Business management risks. Every business has myriad operational, financial and compliance risks embedded within its day-to-day operations. Because the board simply does not have sufficient time to consider every risk individually, it should identify specific categories of business risks that pose the greatest threats and determine whether to oversee each category at the board level or delegate oversight responsibility to an appropriate committee. For example, the audit committee traditionally oversees financial reporting risks, and the finance committee might oversee risks related to strategic opportunities, mergers and acquisitions, financial exposures, and capital availability. And there are other business risks to consider, such as operational risks associated with internal processes, information technology, intellectual property, customer service, obsolescence, manufacturing activities and the environment; financial risks, such as excessive leveraging of the balance sheet; compliance risks, such as noncompliance with a new complex law; and reputational risks, such as those that threaten the company’s brand image.
With respect to all of these risks, it is management’s responsibility to address them. As noted earlier, critical enterprise risks warrant the board’s ongoing attention. If a significant issue warranting attention arises for other business risks that are not considered critical enterprise risks, they may be escalated to senior management and the board on an exception basis. In addition, the board may request a briefing from the primary owners of specific business risk areas from time to time.
Emerging risks. While management is responsible for addressing those external environment risks outside of the scope of the risks noted above, directors need to understand them. The effects of demographic shifts, climate change, catastrophic events and new security threats are examples of emerging risks.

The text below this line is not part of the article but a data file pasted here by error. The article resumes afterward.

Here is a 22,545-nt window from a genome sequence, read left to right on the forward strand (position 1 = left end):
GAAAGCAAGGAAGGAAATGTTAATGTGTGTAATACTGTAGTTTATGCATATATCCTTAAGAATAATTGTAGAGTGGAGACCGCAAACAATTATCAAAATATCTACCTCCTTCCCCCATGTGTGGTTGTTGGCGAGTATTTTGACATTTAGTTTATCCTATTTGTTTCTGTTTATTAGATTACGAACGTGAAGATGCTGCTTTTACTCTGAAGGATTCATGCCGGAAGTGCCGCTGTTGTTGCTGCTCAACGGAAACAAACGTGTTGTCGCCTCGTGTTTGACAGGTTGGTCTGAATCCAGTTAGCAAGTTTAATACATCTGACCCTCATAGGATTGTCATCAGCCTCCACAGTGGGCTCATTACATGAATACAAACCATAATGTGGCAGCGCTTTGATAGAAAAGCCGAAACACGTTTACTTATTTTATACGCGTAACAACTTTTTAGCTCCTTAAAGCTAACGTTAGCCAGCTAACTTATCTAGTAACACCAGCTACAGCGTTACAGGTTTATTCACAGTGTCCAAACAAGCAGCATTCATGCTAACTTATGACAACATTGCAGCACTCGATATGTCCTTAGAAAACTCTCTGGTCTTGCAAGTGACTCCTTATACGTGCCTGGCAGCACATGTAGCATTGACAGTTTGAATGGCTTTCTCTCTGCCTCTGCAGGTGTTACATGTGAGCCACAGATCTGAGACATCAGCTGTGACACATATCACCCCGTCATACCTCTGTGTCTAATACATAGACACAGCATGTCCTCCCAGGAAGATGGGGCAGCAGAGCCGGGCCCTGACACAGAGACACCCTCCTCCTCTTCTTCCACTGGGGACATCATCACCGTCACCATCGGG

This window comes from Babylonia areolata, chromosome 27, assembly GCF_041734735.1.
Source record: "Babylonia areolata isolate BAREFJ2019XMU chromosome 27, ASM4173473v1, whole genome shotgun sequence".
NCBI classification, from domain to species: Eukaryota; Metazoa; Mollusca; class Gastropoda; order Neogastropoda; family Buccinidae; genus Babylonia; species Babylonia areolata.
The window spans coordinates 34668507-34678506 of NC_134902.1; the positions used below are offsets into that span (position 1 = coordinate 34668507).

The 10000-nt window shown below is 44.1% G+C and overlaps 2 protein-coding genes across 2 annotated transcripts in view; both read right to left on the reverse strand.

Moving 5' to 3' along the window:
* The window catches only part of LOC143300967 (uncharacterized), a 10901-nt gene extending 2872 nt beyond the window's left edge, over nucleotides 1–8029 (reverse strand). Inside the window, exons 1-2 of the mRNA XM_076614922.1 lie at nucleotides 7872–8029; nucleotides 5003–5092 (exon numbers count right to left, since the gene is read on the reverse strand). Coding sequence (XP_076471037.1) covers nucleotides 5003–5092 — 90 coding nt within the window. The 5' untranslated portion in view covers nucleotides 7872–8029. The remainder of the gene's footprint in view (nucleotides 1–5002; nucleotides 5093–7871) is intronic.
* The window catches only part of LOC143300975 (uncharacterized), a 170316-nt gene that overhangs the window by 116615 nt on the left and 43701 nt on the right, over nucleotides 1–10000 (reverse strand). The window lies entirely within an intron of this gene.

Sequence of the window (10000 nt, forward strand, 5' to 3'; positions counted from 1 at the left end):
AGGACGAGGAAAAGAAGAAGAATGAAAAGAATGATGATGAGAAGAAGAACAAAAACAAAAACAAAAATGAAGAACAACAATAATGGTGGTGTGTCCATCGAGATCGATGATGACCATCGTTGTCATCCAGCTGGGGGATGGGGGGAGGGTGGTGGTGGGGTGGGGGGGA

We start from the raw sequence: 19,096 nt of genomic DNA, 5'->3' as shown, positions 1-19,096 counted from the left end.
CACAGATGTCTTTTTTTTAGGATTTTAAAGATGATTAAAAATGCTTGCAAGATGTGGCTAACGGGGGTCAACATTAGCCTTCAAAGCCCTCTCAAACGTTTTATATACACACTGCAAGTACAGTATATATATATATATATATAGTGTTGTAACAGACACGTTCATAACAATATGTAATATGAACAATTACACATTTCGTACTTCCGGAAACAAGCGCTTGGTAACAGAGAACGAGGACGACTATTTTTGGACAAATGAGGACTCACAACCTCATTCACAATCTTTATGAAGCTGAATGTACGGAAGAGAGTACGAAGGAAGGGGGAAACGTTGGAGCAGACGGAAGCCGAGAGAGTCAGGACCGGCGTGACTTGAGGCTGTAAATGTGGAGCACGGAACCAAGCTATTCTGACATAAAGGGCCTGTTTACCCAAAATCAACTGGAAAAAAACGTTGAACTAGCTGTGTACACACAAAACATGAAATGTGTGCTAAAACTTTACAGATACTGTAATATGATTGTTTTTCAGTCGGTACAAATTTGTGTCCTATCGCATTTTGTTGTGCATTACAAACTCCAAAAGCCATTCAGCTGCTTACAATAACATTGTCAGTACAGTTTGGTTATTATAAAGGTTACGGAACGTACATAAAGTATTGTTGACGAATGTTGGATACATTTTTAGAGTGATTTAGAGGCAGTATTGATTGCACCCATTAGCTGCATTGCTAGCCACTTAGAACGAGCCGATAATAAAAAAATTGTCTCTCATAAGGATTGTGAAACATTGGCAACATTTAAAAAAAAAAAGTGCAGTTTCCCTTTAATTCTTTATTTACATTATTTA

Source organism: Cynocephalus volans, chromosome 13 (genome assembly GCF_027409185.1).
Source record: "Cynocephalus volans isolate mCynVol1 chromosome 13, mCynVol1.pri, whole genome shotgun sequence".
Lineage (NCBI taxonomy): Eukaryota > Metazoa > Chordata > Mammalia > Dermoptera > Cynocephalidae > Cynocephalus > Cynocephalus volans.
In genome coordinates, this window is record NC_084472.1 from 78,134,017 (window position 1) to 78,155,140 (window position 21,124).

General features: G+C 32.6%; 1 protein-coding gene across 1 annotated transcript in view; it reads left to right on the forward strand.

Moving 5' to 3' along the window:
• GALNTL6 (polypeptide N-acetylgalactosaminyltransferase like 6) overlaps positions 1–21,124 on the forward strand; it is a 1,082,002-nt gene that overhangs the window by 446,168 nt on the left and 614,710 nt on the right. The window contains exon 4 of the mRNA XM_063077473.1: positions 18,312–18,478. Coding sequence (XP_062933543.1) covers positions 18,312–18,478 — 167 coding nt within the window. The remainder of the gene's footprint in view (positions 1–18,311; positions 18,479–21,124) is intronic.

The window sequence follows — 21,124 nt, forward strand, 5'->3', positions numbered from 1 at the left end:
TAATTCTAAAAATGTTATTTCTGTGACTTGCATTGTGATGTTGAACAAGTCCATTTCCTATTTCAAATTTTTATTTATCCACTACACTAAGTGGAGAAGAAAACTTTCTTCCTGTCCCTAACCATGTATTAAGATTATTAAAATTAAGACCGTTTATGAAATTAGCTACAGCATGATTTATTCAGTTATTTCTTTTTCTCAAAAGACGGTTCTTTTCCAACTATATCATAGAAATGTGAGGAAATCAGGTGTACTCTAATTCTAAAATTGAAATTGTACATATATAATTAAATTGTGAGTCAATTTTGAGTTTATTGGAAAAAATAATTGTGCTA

Disruptive change arising from technological developments, market forces and unexpected threats is a business reality. Adapting is a game every organization must play to survive – and to thrive – in a rapidly changing business environment. Properly focused, the board’s risk oversight process can assist management in adapting the organization successfully to market forces – and identifying emerging risks is a key aspect of the adaptation process.
The above risk categories provide a useful context for boards to consider to ensure the risk oversight process is focused and sufficiently comprehensive. The following is one train of thought about using these five categories as a way of approaching the board’s risk oversight. Obviously, governance risks fall within the domain of the board. Board approval risks require directors and management to agree on the matters the board approves in advance and the timeliness of board involvement with such matters. With respect to the other three risk categories, the lion’s share of the board’s risk oversight is directed to critical enterprise risks and emerging risks.
The board should satisfy itself that the organization has effective processes in place to identify emerging risks so that the company can position itself as an early mover3 in terms of addressing those risks. Finally, with respect to business management risks, the board should expect escalation of significant issues on a timely basis and periodic briefings in specific areas.
Questions for Boards
- Is there a process to identify the organization’s critical enterprise risks? Are these risks reported to the board or its designated committee(s) to prioritize the board’s risk oversight focus?
- Is the board approving major strategic and policy issues on a before-the-fact basis?
- Is there a process in place for identifying and communicating emerging risks to enable management and the board to be proactive in responding to them?
- Are significant, unexpected risk issues escalated to executive management and the board on a timely basis?
How Protiviti Can Help
Protiviti assists directors in public and private companies with overseeing the organization’s key risks. We provide an experienced, unbiased perspective on issues separate from those of company insiders and an analytical assessment approach that facilitates board risk oversight.
1Source: Report of the NACD Blue Ribbon Commission – Risk Governance: Balancing Risk and Reward (Appendix A, pages 22-23), NACD, October 2009.
2Ibid, page 9.
3Protiviti defines an “early mover” as a firm that quickly recognizes a unique opportunity or risk and uses that knowledge to evaluate its options before the opportunity or risk becomes widely known. Protiviti’s Early Mover Series is available at www.protiviti.com/earlymover.
Board Perspectives: Risk Oversight (Issue 63)